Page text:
Saturday, May 02, 2009

Going (not to far) back in time -

Yup, its back to March (just before I hurt my back) and more music - - -

A year ago when The Shepherd went to our church’s district meeting, he brought home a new song book, "The Earth & Spirit Songbook". Compiled and edited by musician
/composer Jim Scott, (who is also a Unitarian) this book is a collection of over 100 old and new songs by many well known modern day songwriters. Unlike other “sing-along” books, this one includes all piano accompaniments and chord symbols for guitar. Scott also makes it very clear that if any of the songs from the songbook were used, that you needed to send payment to the author/songwriter.

One of the songs in the book is the song “Somos el Barco”, which The Shepherd aka The Minister of Music wanted to use for one of our church services. So, as the “secretary to the Minister of Music” I set about to contact Jim to find out about what we needed to do. And while I was at it, I mentioned that we had enjoyed his concert the last time he was in Bellingham. And, while I was at it, “Oh, by the way, if he ever was out in the area again (he now lives in Massachusetts) would he consider doing a concert at a little church like ours?”

To make a long story short, he sent me the name of the author of the song, a suggested acceptable donation for its use and, yes, he had heard a lot about our little church and yes, he would be interested in doing a concert for us – unfortunately the timing wasn’t right – going into the summer when our church services are on hiatus – oh, well, maybe another time.

So, a couple of months ago, when I got an email from him – he was going to be out in Washington and were we still interested in doing that concert? I was excited! I talked with our minister, everyone on the church board and (after a promise that I would underwrite the concert if we didn’t sell enough tickets), the concert was scheduled for March 20, as a benefit for the Blaine Family Service Center – a local organization that our church supports.

Well, Holy Cow, I had forgotten what a lot of work it is to promote a concert, and with all the bad weather we had in January & February, and then the problems with Moni and the lambs – Yikes – the concert was only three weeks away and we hadn't sold a ticket! But, many folks seem to plan "last minute" these days and thankfully, everything worked out OK – I think there would have been a few more of our members at the concert, however it was the same day as the memorial service for a long time member of the church, and people just couldn’t do both functions. However, we not only sold enough tickets to make about $150 for the Family Service Center, but we totally exceeded Jim’s expectations about the concert – (Yeah!)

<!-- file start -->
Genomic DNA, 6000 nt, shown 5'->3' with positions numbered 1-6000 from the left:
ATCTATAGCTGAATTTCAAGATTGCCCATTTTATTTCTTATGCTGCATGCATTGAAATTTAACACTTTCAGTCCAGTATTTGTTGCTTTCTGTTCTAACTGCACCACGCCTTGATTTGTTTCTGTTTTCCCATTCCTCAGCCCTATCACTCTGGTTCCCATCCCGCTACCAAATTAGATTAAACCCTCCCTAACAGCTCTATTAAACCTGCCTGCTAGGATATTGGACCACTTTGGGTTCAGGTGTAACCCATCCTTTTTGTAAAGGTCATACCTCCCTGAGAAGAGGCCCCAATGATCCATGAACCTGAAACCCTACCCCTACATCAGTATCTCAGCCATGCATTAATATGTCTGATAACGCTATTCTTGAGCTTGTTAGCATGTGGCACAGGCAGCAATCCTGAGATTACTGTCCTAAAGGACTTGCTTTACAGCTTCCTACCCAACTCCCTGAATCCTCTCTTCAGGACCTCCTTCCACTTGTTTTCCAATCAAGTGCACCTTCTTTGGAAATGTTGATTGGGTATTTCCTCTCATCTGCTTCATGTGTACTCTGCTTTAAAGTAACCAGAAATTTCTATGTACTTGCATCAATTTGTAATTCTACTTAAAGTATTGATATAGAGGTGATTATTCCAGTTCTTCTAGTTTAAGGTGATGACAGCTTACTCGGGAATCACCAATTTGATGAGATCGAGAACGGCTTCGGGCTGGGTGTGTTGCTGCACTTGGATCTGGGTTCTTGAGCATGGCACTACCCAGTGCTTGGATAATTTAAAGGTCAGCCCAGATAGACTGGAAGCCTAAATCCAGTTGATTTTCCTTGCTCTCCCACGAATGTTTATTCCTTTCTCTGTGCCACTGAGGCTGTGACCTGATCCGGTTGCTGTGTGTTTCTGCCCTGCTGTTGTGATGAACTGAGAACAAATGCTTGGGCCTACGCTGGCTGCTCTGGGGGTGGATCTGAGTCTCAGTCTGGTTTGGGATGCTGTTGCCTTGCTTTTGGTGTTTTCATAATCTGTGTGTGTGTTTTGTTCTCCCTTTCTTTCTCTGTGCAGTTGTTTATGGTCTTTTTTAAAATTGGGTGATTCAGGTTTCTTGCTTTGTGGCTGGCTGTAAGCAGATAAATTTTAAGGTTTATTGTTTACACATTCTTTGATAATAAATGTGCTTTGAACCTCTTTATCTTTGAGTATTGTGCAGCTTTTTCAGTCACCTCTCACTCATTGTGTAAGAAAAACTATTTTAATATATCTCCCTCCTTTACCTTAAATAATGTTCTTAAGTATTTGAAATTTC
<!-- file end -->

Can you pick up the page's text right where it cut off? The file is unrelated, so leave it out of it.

I have really been enjoying the three CD’s that I bought from him. Jim’s warm and inviting voice is very much like James Taylor and makes you want to curl up on the sofa with a “blankey” and a nice cup of blueberry tea (the kind made with Grand Marnier and Amaretto if you please). His music ranges, as the old saying goes, from the ridiculous to the sublime. Scott is probably best known for the song “Common Ground”, but he is an astonishing musician and song writer. He will often take a bunch of kids and a few ideas that they come up with and write a song about something totally off the wall that makes you tap your toes and you will be whistling it for days.

Here are some quotes the media has said about Jim Scott -

“Jim Scott sees his guitar as an instrument, all right. But he views it as an instrument to build bridges between people. His performances are "celebrations of the common humanity of all cultures - our connectionswith each other and the earth," as he puts it.”

“The performer's work on songs such as "Common Ground" and the "Missa Gaia/Earth Mass" with the illustrious Paul Winter Consort (1977 – 1984) pushed him into the national spotlight and he has since collaborated with top jazz, classical and folks artists, plus appearing often now with concert choirs.”

A review of his ALBUM, "SAILING WITH THE MOON" said: "The Rainforest Song" contains not only one of the catchiest melodies on the album, but masterful counterpoint work which seems to create a sonic rain forest with dewy vocal lines bursting, then fading into the main melody. The Braided Rug," a cut about a rug made from old clothes and the memories they spark, has a twisting melancholy to it."

Paul Winter has said that his music "sings of the life spirit."

Pete Seeger called him "some kind of magician."

Mr. Scott is a gifted singer/songwriter whose music blends jazz, folk, Latin, Caribbean, and other influences.

"The folk music tradition is the voice of the people," Scott concludes. "That's what I like to think I'm representing."

Jim tours quite a bit – especially in his native New England – you should keep any eye on your local music events and if he comes to your town, make sure you go – you won’t be disappointed.


Kathy said...

I remember your telling me about this and how wonderful it was to hear. Your little church must be on someone's radar. :)

Sharon said...

Phew - what a relief for you. Good thing it turned out well - you were really were out on a limb there.

We were at our neighbor's party last night. He's a prominent potter and celebrates the opening of his kiln along with his Spring show. He had a blue-grass band, and one of the guys tested out a collaborative effort to create a banjo. Joe had created and fired the pan to match an old banjo that another artist in the valley had scalped for it's working parts. It really sounded great but I'll bet it was heavy!